Published Aug 05, 2013The biggest surprise of Mumford and Sons' set had less to do with the British folk-pop band's sound but with their look: gone were the vests and suspenders, instead looking like any other indie band with T-shirts, facial hair, and leather jackets. Their retro aesthetic was still present in the form of the sepia filter on the massive video screens, reminding the audience that their throwback gimmick was still present.
The band themselves are comprised of competent and talented musicians, and the diverse instrumentation included banjos, violins, and a three-piece horn section in addition to the standard rock setup. This led to a full sound with lilting musical arrangements, exemplified in tracks such as "I Will Wait" and "Winter Winds." However, as the performance went on, it occasionally felt as if the band were just playing the same few songs over and over again. Bandleader Marcus Mumford handled the vocal duties well, and his voice was strong and clear, even while being accompanied by thousands of screaming fans. Mumford also took a turn behind the drums for "Dust Bowl Dance," pounding the skins much to the audience's delight, but the event came off as more of a ploy for an audience reaction than an actual artistic choice.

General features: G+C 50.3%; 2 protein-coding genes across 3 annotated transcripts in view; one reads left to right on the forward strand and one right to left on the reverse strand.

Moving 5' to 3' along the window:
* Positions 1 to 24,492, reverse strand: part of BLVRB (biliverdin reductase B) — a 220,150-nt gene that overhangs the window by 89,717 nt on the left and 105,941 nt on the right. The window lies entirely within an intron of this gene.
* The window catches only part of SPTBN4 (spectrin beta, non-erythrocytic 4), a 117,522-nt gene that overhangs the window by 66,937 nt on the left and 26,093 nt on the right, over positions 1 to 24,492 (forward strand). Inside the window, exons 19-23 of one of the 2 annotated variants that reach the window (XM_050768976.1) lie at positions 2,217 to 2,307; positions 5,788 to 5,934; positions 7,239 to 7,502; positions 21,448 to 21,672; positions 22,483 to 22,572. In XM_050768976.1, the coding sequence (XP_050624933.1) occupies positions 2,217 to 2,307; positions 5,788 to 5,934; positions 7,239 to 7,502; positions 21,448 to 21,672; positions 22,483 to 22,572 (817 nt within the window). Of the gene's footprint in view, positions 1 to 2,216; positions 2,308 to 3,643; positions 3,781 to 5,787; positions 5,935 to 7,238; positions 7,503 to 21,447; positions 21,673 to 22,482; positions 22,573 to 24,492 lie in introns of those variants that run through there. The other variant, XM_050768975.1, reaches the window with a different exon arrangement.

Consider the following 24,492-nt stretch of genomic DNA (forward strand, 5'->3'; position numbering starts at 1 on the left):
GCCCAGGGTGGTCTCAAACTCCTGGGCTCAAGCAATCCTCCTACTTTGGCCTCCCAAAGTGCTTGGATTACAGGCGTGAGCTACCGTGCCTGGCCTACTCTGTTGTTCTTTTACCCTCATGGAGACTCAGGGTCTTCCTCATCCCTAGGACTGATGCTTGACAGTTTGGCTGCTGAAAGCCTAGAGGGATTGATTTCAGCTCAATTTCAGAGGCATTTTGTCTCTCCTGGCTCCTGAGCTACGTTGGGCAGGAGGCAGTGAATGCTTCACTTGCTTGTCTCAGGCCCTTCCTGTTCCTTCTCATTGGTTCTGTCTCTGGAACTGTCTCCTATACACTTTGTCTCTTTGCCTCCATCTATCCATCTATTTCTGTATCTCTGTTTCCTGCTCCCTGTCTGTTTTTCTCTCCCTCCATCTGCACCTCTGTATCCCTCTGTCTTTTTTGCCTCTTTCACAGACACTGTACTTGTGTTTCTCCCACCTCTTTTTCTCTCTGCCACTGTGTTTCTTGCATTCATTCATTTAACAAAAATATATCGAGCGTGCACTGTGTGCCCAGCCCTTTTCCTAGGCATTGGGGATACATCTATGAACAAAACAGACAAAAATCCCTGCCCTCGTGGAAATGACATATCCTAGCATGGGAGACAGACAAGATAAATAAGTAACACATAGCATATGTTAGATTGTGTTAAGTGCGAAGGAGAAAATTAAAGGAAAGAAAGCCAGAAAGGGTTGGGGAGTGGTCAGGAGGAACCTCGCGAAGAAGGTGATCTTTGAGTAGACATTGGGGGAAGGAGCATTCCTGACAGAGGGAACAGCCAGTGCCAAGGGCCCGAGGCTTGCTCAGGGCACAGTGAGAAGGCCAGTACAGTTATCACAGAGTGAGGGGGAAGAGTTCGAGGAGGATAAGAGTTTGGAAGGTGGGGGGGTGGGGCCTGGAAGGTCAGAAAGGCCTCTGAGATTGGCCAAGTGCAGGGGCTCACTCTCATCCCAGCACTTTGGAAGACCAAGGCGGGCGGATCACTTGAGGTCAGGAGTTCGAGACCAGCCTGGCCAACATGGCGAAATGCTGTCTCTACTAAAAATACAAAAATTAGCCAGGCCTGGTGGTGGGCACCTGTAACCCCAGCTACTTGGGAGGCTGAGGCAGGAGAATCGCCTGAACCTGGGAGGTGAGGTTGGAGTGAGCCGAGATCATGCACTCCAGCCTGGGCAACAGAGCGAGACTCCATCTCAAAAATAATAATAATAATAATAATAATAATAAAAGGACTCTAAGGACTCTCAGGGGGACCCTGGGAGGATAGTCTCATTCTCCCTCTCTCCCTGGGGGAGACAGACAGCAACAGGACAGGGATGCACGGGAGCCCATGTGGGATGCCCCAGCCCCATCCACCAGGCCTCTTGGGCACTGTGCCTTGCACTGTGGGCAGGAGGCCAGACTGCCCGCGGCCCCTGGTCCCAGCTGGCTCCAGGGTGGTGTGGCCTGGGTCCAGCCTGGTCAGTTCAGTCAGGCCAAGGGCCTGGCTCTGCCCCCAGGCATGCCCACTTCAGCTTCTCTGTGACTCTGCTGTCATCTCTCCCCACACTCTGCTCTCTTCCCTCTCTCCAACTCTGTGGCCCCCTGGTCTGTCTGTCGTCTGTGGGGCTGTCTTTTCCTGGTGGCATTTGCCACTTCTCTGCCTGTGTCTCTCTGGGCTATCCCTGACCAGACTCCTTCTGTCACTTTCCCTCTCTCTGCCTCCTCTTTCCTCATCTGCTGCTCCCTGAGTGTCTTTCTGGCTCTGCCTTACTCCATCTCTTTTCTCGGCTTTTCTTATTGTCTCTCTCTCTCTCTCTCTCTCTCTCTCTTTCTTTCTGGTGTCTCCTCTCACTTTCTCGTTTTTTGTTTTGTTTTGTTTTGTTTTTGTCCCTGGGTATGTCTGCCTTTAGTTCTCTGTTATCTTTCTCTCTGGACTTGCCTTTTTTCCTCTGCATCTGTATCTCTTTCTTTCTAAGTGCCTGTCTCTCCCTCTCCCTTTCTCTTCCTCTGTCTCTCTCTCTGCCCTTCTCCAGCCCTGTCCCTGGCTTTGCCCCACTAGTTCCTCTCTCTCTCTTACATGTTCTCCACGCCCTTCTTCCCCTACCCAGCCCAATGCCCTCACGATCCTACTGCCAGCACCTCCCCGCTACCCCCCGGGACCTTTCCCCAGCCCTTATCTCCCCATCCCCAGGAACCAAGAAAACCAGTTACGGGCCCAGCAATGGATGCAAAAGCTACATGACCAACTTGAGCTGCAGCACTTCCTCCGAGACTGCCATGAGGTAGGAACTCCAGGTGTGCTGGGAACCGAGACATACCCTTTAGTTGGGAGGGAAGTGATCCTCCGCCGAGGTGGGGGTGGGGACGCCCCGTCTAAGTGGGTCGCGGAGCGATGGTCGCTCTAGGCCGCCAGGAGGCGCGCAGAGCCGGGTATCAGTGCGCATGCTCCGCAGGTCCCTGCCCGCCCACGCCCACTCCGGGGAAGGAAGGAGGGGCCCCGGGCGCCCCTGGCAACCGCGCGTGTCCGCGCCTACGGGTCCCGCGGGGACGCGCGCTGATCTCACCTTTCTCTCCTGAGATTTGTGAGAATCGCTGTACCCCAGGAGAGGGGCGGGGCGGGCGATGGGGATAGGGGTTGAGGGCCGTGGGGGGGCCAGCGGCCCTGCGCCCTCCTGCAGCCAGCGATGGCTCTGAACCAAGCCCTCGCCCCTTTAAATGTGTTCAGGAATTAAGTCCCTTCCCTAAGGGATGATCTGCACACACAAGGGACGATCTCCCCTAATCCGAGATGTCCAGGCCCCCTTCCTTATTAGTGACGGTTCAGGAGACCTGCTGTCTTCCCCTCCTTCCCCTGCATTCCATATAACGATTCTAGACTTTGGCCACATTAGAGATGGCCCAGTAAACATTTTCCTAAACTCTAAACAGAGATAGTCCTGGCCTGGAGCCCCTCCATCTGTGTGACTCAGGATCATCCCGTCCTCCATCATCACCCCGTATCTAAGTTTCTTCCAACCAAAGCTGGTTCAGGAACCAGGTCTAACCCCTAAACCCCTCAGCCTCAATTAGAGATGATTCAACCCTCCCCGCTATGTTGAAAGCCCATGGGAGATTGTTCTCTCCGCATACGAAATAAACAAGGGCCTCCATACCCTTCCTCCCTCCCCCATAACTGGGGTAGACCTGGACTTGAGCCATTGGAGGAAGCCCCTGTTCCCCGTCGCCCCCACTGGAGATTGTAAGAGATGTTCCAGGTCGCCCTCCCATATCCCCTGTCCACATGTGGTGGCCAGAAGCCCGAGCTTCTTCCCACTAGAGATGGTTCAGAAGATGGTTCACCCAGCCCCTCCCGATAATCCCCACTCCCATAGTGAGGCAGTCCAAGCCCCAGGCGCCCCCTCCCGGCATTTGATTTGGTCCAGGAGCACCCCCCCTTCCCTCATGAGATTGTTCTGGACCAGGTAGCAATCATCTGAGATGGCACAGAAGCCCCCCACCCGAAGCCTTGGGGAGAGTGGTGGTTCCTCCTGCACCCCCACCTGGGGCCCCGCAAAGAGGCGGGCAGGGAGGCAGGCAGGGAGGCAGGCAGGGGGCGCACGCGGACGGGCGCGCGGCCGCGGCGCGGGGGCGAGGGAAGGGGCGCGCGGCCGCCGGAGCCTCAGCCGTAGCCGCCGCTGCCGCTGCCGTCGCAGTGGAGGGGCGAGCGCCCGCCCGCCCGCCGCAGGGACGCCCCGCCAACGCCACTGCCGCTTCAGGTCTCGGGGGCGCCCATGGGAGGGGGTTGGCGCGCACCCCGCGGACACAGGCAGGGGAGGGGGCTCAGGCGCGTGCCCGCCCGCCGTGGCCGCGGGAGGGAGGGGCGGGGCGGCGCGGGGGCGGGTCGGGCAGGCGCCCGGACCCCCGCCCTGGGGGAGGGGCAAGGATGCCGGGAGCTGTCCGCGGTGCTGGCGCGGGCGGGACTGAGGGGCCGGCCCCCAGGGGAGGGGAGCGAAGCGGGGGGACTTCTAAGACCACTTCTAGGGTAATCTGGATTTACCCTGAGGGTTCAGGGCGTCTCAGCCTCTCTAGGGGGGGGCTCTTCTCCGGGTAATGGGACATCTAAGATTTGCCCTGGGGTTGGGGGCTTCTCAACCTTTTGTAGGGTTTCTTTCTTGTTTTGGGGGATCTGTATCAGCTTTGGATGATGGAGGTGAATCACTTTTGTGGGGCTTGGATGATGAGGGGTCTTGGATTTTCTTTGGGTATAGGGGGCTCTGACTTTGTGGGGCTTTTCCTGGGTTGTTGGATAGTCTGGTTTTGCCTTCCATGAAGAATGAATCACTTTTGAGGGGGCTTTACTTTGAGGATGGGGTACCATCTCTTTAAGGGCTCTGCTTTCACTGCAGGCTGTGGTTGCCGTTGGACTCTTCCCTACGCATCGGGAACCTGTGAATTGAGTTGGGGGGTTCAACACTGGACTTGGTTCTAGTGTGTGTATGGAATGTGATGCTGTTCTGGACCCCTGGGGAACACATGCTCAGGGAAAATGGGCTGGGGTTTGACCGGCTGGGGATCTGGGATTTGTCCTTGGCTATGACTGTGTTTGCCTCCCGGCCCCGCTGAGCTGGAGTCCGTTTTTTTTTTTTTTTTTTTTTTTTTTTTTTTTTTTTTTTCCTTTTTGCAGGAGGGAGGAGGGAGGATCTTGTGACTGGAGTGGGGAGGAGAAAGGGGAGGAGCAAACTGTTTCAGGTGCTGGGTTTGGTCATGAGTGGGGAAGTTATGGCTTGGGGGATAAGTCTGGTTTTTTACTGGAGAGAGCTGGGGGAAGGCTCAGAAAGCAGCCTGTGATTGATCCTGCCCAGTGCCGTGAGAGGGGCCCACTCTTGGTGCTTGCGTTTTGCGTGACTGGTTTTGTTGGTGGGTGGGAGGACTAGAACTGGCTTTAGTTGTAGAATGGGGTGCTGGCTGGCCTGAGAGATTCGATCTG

The main issue with the performance is that nearly the entire performance didn't feel genuine; instead of earnest folk musicians pouring out their hearts to the audience, Mumford and his band-mates seemed simply to be playing the part on stage. The only "heart" present was the word itself, jammed into the lyrics of nearly every single one of the songs. Mumford's "merci beaucoup" at the end of every tune came off as a bizarre formality. The one moment where the band displayed any bit of authentic emotion was during their cover of Bruce Springsteen's "I'm On Fire," which featured the band huddled around a single microphone. Their admitted nervousness about the fact that the stunt may not work out was the first time they felt like genuine human beings, but since the cover was the first song of the encore, it was too little, too late.